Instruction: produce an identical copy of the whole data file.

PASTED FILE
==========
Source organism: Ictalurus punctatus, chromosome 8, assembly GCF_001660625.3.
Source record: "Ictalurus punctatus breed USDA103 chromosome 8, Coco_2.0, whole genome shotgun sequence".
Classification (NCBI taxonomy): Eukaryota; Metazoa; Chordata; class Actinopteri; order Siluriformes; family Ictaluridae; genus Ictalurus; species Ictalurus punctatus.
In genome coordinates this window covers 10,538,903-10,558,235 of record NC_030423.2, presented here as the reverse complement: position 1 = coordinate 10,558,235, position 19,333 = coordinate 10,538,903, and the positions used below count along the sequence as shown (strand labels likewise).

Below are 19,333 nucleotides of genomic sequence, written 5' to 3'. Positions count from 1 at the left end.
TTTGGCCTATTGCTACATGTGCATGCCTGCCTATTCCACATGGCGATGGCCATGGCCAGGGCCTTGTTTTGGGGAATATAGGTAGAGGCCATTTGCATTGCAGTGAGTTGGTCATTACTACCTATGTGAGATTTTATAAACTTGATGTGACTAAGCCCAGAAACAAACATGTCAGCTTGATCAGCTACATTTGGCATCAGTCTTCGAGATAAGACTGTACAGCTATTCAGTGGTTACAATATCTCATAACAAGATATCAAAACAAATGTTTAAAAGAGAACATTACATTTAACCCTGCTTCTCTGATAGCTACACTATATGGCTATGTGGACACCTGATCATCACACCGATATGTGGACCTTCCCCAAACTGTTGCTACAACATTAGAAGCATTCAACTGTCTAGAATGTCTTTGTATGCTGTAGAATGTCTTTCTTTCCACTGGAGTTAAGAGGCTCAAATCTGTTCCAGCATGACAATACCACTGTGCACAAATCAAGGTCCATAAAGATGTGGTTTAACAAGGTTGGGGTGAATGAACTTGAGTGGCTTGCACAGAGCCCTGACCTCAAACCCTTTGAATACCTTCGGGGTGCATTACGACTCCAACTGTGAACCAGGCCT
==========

Source organism: Ictalurus punctatus, chromosome 8, assembly GCF_001660625.3.
Source record: "Ictalurus punctatus breed USDA103 chromosome 8, Coco_2.0, whole genome shotgun sequence".
Classification (NCBI taxonomy): Eukaryota; Metazoa; Chordata; class Actinopteri; order Siluriformes; family Ictaluridae; genus Ictalurus; species Ictalurus punctatus.
In genome coordinates this window covers 10,538,903-10,558,235 of record NC_030423.2, presented here as the reverse complement: position 1 = coordinate 10,558,235, position 19,333 = coordinate 10,538,903, and the positions used below count along the sequence as shown (strand labels likewise).

Below are 19,333 nucleotides of genomic sequence, written 5' to 3'. Positions count from 1 at the left end.
TTTGGCCTATTGCTACATGTGCATGCCTGCCTATTCCACATGGCGATGGCCATGGCCAGGGCCTTGTTTTGGGGAATATAGGTAGAGGCCATTTGCATTGCAGTGAGTTGGTCATTACTACCTATGTGAGATTTTATAAACTTGATGTGACTAAGCCCAGAAACAAACATGTCAGCTTGATCAGCTACATTTGGCATCAGTCTTCGAGATAAGACTGTACAGCTATTCAGTGGTTACAATATCTCATAACAAGATATCAAAACAAATGTTTAAAAGAGAACATTACATTTAACCCTGCTTCTCTGATAGCTACACTATATGGCTATGTGGACACCTGATCATCACACCGATATGTGGACCTTCCCCAAACTGTTGCTACAACATTAGAAGCATTCAACTGTCTAGAATGTCTTTGTATGCTGTAGAATGTCTTTCTTTCCACTGGAGTTAAGAGGCTCAAATCTGTTCCAGCATGACAATACCACTGTGCACAAATCAAGGTCCATAAAGATGTGGTTTAACAAGGTTGGGGTGAATGAACTTGAGTGGCTTGCACAGAGCCCTGACCTCAAACCCTTTGAATACCTTCGGGGTGCATTACGACTCCAACTGTGAACCAGGCCT